What is assumption of risk? Assumption of risk is an affirmative defense to a personal injury or wrongful death claim. Although a defendant can assert this defense against a claim that arose in Stuart, it will be governed by Florida state law. Assumption of risk is one of the most common defenses to personal injury and wrongful death claims.

Elements of an Assumption of Risk Defense 

You have probably “assumed the risk” of a personal injury with respect to a particular activity if both of the following statements are true:

  • You were clearly aware of the risks involved. You must have actual knowledge of the risk and its magnitude. “They should have been aware of the risk” is not enough to trigger this defense. 
  • You voluntarily accepted the risk. Signing a waiver of liability is evidence of voluntary acceptance, but it might not constitute absolute proof. Alternatively, you might voluntarily accept a risk without signing a waiver of liability

Keep in mind that there is a limit to how much risk you can assume. By taking a skydiving course, for example, you don’t assume the risk that the instructor will supply you with a defective parachute.

What Is an Affirmative Defense?

A plaintiff has the burden of proving a personal injury claim. To win, they must prove certain facts-–that you breached your duty of care towards them, for example. One way of defeating their claim is to simply present enough evidence to contradict their contentions. 

Another way, however, is to wait until after they have completed their proof and then assert an affirmative defense. Asserting an affirmative defense is like saying, “Even if I did what the plaintiff says I did, I am still not liable because [insert affirmative defense here]. In this case, ”I am not liable because the plaintiff assumed the risk.” Assumption of risk is one of many possible affirmative defenses. The defendant must prove their own affirmative defense.  

Comparative Fault: Assumption of the Risk Is Not Necessarily a Complete Defense

Suppose that the defendant behaved negligently even though the plaintiff assumed the risk of injury. If the defendant was partially at fault for the accident, the assumption of the risk defense won’t necessarily eliminate 100% of their liability.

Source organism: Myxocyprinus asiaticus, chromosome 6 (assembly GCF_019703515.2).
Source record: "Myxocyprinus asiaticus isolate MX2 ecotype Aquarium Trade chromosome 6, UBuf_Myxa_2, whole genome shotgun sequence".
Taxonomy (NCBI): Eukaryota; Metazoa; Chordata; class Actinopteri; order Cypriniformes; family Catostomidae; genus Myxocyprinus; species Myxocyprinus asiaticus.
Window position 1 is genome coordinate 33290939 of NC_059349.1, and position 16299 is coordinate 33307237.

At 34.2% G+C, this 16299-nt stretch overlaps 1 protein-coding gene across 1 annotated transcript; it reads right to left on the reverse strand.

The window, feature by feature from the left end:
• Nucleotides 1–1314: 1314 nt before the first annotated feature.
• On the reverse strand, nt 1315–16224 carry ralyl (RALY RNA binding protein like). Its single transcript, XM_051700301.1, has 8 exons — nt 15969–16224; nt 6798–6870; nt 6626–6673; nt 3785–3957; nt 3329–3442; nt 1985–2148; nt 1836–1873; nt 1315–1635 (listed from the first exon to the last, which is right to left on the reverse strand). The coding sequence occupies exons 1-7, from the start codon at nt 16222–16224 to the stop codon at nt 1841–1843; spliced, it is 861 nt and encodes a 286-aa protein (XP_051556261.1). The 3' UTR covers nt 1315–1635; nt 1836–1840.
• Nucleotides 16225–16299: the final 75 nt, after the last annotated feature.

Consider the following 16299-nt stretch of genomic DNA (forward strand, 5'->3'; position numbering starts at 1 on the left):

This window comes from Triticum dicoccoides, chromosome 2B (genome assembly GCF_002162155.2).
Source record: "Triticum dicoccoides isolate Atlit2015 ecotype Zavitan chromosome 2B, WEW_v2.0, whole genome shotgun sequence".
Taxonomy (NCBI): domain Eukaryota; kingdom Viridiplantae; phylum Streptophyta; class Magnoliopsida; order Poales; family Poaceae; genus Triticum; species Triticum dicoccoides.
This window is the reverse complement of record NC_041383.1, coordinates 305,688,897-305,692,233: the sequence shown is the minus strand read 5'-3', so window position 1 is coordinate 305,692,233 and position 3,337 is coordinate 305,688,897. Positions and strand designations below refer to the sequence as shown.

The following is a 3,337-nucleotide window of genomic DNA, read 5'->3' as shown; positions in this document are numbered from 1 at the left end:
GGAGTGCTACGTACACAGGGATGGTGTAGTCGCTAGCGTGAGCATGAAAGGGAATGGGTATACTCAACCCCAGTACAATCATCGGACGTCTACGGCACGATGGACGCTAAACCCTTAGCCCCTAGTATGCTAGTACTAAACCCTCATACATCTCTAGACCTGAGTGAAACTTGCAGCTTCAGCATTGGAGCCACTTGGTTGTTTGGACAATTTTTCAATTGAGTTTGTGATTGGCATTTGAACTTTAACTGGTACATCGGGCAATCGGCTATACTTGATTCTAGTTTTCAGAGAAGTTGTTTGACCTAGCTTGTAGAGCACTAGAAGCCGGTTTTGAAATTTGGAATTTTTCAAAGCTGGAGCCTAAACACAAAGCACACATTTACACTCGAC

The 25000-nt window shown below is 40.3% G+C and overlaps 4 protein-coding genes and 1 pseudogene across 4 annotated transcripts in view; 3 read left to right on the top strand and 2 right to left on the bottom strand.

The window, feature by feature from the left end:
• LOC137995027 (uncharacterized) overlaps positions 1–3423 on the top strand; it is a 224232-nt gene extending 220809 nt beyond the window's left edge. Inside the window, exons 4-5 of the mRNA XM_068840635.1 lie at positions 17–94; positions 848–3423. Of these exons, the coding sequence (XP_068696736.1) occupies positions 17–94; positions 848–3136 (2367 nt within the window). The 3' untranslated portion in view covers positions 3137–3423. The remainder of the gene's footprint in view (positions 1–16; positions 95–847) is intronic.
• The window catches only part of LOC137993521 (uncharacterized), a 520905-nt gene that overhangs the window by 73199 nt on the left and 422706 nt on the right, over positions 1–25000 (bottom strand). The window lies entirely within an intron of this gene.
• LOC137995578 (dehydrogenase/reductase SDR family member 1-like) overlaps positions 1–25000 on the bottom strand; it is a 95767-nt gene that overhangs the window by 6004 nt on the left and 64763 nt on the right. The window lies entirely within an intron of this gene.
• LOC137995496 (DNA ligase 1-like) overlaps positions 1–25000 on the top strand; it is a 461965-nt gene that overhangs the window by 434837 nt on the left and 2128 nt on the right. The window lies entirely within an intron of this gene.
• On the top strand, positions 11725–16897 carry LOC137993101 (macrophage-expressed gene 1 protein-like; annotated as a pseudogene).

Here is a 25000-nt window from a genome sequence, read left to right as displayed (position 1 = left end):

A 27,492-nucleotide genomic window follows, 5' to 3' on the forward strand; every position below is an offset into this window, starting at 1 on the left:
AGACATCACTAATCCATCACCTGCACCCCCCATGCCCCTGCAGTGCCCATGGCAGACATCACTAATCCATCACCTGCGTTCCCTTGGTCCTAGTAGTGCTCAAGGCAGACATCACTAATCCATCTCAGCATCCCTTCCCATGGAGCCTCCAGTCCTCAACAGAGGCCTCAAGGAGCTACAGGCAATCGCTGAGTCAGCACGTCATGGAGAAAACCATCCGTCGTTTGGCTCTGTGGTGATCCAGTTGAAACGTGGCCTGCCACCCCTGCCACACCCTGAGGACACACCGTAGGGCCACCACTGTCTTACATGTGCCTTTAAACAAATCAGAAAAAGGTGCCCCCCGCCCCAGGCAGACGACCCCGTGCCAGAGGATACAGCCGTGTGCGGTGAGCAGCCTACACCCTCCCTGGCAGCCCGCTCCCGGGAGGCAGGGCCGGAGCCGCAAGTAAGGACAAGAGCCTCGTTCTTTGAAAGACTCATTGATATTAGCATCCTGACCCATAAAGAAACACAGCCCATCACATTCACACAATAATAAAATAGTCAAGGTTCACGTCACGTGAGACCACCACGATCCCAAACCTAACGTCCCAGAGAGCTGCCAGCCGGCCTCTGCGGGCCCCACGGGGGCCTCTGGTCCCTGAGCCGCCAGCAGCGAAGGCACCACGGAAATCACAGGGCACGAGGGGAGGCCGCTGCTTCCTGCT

“Assumption of Risk” Examples

Following are some examples of situations that might justify an “assumption of risk” defense.

  • Suffering a slip and fall accident on a hiking trail;
  • Attending a baseball game and suffering a brain injury from a baseball hit into the stands;
  • Breaking your leg while playing rugby;
  • Hurting yourself in a weightlifting gym;
  • Suffering a concussion during a boxing match;
  • Entering an area posted with signs such as “Enter at Your Own Risk” or “Beware of Dog.”
  • Injuring your neck on a roller coaster, especially if other riders were not hurt.

Even under these circumstances, a child might not be considered to have assumed the risk if they were too young to realize the danger involved. 

Waivers of Liability

At some point, you have probably signed a “waiver of liability,” typically before participating in a sport or athletic activity. If you are like most people, you have signed dozens of them. A waiver of liability is designed to provide the other party (typically a property owner) with an “assumption of risk” defense in case you get hurt.

You can challenge waivers of liability in court and at the settlement table. Following are some of their limitations:

  • It must be conspicuous. You probably can’t enforce a waiver of liability that is buried in the fine print, deep inside a long document.
  • The language must be clear and unambiguous.
  • The defendant cannot disclaim liability for recklessness or intentional misconduct, only negligence.
  • Waivers of liability signed by parents on behalf of their children have limited enforceability.

If you are concerned about the effectiveness of a waiver of liability, have your attorney look it over.

Talk to a Personal Injury Lawyer

Whether a personal injury claim can withstand a defendant’s determined response is not always obvious. In addition to assumption of the risk, other possible defenses can apply to a personal injury claim. Seek a free initial consultation with a personal injury lawyer so that you can discuss the matter.

Contact Kibbey Wagner Injury & Car Accident Lawyers For Help Today

For more information, please contact the StuartPort St. Lucie, or Palm Beach Gardens personal injury law firm of Kibbey Wagner Injury & Car Accident Lawyers to schedule a free consultation today.

We proudly serve Martin County,  St. Lucie CountyPalm Beach County, and its surrounding areas in Florida:

Kibbey Wagner Injury & Car Accident Lawyers
73 SW Flagler Ave
Stuart, FL 34994

(772) 444-7000

Kibbey Wagner Injury & Car Accident Lawyers Port St. Lucie
1100 SW St. Lucie West Blvd. Ste 202
Port St Lucie, FL 34986

(772) 247-3374

Kibbey Wagner Injury & Car Accident Lawyers Palm Beach Gardens
300 Avenue of the Champions Ste 220
Palm Beach Gardens, FL 33418

(561) 944-4000